The following post was contributed by Nina Bernice exclusively for publichealthbugle.com. All contents for informational and educational purposes only. The information is not to be substituted for professional advice. Please give credit to Nina Bernice and the Public Health Bugle for any re-posts.
Health Reform Law, What Does The Public Think About It?
By: Nina Bernice
With presidential and a majority Democratic congressional support, the Patient Protection and Affordable Care Act came into law on 23rd March, 2010. The health reform law’s objective is providing health insurance cover to more than thirty million people. It endeavors to attain this by Medicaid expansion and federal subsidies provisions to assist lower and middle-income earners purchase private medical care insurance. The PPACA is estimated to cost the federal government a total of $940 billion over ten years.
People who fall between 100-400% of the Federal Poverty Level and want their own health insurance on an exchange qualify for subsidies. Eligible insurance buyers will receive premium credits and there is a sliding scale cap for how much they should contribute to their premiums.
The bill also requires everyone to purchase health insurance by 2014 or incur a $ 695 annual penalty. However, low income people have some exemptions from this requirement. The PPACA requires states to expand Medicaid to adults without children, starting in 2014. The Federal Government will cover 100 percent of the costs for newly eligible people through to 2016. Illegal immigrants are not eligible for Medicaid.
The most contentious issue of the PPACA is the “individual mandate” section. This provision requires that all American(except the low income) purchase health insurance by 2014 or incur a annual penalty. Opponents argue that individual cannot be forced to buy a product that they may not need or use. The Justice Department has respond to this argument by noting that every American will need medical care at one point in their lives. As such no one can choose to be excluded from the health care market. Many Americans expect that the court will find this requirement unconstitutional as it is an inappropriate exercise of federal authority, according to a Kaiser Health Tracking Report.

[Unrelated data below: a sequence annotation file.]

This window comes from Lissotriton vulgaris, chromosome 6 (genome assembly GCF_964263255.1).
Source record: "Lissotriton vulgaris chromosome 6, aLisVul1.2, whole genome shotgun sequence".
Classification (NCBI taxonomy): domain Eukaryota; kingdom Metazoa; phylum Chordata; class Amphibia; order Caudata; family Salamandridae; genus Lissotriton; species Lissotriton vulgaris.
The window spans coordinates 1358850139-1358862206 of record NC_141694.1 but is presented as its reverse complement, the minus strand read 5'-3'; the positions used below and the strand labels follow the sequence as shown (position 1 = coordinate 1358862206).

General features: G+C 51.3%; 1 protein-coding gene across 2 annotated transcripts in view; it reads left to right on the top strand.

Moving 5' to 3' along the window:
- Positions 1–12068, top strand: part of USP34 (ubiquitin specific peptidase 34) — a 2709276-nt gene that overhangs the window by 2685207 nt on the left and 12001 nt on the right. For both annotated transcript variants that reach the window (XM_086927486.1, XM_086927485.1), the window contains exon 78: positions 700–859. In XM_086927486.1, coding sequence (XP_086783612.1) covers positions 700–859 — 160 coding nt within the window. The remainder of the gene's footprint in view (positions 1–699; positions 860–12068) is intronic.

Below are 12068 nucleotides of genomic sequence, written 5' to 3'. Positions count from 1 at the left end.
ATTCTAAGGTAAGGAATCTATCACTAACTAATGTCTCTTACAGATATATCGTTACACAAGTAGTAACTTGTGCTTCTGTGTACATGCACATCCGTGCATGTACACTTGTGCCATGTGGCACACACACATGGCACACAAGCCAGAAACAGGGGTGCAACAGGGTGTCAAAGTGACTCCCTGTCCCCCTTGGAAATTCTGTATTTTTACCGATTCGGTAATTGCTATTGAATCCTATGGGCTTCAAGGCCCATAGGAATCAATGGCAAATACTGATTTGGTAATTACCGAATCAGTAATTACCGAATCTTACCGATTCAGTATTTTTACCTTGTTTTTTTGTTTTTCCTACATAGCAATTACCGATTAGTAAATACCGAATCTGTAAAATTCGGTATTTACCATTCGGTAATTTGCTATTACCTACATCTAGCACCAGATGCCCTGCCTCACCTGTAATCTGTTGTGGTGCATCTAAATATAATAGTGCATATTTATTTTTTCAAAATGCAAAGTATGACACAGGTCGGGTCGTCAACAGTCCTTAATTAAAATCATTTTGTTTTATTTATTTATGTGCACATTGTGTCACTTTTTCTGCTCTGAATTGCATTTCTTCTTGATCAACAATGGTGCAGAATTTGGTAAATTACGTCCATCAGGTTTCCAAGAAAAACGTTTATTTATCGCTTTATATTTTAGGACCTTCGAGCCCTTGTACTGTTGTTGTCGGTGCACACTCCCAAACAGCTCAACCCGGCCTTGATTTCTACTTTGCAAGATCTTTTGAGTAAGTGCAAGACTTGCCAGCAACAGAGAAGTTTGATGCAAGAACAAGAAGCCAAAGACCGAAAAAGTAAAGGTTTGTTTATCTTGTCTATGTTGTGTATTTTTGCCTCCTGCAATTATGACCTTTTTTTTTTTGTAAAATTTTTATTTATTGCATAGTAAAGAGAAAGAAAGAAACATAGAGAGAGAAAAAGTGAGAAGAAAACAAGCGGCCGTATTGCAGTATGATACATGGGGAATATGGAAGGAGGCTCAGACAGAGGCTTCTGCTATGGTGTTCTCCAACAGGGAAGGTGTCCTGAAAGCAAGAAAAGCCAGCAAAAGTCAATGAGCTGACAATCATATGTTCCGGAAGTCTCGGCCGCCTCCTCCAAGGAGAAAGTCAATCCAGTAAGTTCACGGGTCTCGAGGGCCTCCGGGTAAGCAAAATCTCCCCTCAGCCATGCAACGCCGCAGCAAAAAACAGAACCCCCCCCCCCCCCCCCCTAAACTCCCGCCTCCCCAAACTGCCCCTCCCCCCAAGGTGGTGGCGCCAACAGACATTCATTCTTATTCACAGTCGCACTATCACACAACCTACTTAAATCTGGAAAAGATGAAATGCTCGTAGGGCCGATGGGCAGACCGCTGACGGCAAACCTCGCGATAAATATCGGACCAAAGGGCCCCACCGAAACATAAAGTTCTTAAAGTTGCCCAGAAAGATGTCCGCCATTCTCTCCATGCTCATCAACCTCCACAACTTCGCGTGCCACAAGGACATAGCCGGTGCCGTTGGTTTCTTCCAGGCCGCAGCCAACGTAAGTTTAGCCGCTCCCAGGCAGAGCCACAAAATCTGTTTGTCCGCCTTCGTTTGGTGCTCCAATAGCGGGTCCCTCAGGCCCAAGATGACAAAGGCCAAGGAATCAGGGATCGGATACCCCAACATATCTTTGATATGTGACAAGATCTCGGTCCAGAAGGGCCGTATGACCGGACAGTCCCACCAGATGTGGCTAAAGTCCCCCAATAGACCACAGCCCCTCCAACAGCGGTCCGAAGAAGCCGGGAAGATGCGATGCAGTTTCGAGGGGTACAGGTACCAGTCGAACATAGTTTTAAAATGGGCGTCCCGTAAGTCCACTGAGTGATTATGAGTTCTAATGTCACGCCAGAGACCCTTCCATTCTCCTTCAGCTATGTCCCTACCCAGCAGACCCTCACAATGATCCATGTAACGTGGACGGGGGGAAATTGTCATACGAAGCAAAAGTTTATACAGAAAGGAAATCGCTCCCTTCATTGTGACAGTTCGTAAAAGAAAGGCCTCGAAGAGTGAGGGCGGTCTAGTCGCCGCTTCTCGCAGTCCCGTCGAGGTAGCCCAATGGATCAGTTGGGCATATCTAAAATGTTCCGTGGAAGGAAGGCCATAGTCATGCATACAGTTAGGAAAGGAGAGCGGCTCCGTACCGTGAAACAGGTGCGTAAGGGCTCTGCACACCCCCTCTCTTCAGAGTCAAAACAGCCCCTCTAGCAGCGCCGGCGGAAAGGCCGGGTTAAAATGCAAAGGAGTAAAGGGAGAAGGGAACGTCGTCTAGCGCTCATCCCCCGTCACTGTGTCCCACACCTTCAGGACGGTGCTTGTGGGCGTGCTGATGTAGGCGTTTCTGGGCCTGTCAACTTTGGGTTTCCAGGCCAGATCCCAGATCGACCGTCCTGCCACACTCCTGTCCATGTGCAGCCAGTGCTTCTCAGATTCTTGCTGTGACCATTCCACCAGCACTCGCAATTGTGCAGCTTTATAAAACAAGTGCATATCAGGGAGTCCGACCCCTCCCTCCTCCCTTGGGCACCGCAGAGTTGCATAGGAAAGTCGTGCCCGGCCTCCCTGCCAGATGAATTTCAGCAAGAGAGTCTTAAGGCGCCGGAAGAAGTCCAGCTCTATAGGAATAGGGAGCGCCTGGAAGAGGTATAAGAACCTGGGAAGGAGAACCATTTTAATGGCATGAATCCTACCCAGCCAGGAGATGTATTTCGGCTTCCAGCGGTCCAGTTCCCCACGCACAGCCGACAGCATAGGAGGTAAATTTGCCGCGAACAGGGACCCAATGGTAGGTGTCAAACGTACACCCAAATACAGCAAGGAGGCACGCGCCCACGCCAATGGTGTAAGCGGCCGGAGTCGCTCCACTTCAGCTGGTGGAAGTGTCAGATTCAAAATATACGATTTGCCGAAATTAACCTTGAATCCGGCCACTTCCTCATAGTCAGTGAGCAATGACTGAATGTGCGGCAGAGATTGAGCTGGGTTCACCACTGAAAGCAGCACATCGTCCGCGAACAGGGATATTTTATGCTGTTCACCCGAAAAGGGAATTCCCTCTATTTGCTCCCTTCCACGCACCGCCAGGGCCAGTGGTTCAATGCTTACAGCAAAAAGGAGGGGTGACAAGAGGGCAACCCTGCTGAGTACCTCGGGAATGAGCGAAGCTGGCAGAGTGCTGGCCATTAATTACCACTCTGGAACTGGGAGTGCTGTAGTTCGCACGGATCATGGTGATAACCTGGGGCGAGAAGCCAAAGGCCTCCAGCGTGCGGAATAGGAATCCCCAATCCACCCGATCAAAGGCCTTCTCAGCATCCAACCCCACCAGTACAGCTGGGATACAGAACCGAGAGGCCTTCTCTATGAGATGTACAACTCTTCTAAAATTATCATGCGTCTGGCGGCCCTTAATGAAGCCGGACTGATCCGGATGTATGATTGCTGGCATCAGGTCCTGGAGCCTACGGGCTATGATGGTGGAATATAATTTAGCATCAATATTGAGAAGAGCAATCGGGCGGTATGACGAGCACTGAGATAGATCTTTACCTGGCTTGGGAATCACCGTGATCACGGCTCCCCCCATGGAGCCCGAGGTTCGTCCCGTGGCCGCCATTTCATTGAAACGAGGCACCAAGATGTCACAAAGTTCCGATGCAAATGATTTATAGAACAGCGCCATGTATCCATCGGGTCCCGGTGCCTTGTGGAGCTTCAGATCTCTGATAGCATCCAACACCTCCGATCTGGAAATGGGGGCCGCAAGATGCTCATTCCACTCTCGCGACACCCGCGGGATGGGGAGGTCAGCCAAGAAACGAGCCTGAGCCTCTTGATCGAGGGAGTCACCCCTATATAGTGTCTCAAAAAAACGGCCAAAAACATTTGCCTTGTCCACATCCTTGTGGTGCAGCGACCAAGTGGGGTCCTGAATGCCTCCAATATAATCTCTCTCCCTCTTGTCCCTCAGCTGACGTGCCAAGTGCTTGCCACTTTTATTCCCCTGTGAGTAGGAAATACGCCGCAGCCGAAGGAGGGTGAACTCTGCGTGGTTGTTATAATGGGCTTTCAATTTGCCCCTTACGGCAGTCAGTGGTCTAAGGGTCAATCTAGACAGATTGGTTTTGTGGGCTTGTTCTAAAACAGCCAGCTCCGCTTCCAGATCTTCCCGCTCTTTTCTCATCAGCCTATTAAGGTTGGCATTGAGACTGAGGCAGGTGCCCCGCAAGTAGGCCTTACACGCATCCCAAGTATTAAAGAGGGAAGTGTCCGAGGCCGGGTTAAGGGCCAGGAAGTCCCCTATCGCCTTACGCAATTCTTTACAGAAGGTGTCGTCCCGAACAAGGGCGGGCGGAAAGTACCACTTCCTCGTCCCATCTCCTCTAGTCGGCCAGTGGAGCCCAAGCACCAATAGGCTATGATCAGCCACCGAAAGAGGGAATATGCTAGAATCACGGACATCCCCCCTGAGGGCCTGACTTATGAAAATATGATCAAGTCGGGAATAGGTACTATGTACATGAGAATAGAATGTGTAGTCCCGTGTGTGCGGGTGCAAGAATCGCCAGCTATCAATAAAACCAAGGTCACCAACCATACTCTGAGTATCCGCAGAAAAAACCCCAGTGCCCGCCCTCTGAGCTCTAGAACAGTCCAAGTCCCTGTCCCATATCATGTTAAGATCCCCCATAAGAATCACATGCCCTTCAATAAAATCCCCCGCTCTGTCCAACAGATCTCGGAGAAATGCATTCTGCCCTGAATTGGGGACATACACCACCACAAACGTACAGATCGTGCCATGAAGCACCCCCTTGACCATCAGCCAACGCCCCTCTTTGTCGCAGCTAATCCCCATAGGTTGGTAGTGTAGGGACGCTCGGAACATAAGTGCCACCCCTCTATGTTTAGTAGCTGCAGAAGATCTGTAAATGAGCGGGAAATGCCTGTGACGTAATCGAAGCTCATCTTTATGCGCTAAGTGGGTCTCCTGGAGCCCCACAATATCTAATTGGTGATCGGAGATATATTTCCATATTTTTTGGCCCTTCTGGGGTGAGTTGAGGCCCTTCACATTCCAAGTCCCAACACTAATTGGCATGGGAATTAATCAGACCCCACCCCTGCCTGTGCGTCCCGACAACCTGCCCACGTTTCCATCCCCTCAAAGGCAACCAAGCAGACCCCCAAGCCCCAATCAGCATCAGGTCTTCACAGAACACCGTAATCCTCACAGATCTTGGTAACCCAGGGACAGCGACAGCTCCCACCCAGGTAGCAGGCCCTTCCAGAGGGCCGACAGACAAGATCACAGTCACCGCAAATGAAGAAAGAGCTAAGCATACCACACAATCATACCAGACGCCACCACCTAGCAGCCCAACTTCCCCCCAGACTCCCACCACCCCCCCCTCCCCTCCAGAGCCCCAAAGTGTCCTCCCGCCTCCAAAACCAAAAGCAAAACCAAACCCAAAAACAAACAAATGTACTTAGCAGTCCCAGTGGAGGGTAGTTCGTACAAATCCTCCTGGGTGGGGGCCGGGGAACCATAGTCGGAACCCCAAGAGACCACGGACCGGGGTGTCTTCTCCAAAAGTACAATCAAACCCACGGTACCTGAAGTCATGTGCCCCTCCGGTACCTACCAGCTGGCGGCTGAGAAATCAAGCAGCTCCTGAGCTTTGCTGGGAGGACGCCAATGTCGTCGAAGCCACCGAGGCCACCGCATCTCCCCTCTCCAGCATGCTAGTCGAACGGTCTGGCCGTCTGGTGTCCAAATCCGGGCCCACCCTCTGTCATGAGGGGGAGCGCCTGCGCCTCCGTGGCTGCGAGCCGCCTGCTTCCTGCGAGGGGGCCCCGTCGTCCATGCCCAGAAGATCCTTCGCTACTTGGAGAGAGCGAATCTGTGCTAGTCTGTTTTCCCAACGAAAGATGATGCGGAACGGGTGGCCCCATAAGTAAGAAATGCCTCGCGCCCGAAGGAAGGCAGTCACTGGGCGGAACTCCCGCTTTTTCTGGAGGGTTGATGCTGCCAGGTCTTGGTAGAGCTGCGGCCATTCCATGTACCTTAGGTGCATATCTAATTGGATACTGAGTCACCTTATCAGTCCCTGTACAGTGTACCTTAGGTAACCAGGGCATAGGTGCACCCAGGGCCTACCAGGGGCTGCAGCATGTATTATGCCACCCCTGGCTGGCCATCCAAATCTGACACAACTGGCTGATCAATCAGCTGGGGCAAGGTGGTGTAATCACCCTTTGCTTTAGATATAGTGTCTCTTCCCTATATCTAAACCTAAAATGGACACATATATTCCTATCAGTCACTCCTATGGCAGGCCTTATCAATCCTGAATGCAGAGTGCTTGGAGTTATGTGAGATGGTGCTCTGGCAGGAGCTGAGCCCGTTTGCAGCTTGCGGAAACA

A prime issue for court consideration on 26th March is determining the merits of the health reform law opponents’ arguments on prohibiting claims until 2014 when the individual mandate in 2014 is expected to take effect. According to the Anti-Injunction Act (AIC), claimants cannot make a claim on tax until the tax has been paid by the claimant. Judges in two federal courts have already determined that the Anti-Injunction Act is applicable in this case. This argument by the federal judges might temporarily exempt the Supreme Court from making a decision about the AIA during this election year.